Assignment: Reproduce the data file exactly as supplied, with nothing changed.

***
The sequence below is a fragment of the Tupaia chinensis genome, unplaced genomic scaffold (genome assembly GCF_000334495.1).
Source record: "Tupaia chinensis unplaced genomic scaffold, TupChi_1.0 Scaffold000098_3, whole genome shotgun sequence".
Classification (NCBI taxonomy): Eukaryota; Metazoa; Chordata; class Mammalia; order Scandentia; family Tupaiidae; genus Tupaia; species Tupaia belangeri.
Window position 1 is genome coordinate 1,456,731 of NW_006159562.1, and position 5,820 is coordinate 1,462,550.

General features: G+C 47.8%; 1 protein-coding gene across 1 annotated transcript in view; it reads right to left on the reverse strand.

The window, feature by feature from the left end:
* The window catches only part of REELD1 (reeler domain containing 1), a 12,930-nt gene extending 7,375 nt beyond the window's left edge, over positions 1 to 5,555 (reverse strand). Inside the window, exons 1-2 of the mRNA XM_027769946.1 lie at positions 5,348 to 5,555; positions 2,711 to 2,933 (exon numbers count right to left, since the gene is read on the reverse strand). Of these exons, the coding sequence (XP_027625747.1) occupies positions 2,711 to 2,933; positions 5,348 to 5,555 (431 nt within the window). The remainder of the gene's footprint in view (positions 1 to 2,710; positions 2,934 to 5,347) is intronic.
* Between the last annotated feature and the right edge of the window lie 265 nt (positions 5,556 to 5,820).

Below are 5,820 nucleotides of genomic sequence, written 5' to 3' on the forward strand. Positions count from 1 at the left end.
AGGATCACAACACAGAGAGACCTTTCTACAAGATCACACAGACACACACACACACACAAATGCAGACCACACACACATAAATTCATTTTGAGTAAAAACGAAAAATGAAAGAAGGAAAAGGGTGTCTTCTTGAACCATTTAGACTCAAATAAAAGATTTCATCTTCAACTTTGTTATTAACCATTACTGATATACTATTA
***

The sequence below is a fragment of the Tupaia chinensis genome, unplaced genomic scaffold (genome assembly GCF_000334495.1).
Source record: "Tupaia chinensis unplaced genomic scaffold, TupChi_1.0 Scaffold000098_3, whole genome shotgun sequence".
Classification (NCBI taxonomy): Eukaryota; Metazoa; Chordata; class Mammalia; order Scandentia; family Tupaiidae; genus Tupaia; species Tupaia belangeri.
Window position 1 is genome coordinate 1,456,731 of NW_006159562.1, and position 5,820 is coordinate 1,462,550.

General features: G+C 47.8%; 1 protein-coding gene across 1 annotated transcript in view; it reads right to left on the reverse strand.

The window, feature by feature from the left end:
* The window catches only part of REELD1 (reeler domain containing 1), a 12,930-nt gene extending 7,375 nt beyond the window's left edge, over positions 1 to 5,555 (reverse strand). Inside the window, exons 1-2 of the mRNA XM_027769946.1 lie at positions 5,348 to 5,555; positions 2,711 to 2,933 (exon numbers count right to left, since the gene is read on the reverse strand). Of these exons, the coding sequence (XP_027625747.1) occupies positions 2,711 to 2,933; positions 5,348 to 5,555 (431 nt within the window). The remainder of the gene's footprint in view (positions 1 to 2,710; positions 2,934 to 5,347) is intronic.
* Between the last annotated feature and the right edge of the window lie 265 nt (positions 5,556 to 5,820).

Below are 5,820 nucleotides of genomic sequence, written 5' to 3' on the forward strand. Positions count from 1 at the left end.
AGGATCACAACACAGAGAGACCTTTCTACAAGATCACACAGACACACACACACACACAAATGCAGACCACACACACATAAATTCATTTTGAGTAAAAACGAAAAATGAAAGAAGGAAAAGGGTGTCTTCTTGAACCATTTAGACTCAAATAAAAGATTTCATCTTCAACTTTGTTATTAACCATTACTGATATACTATTA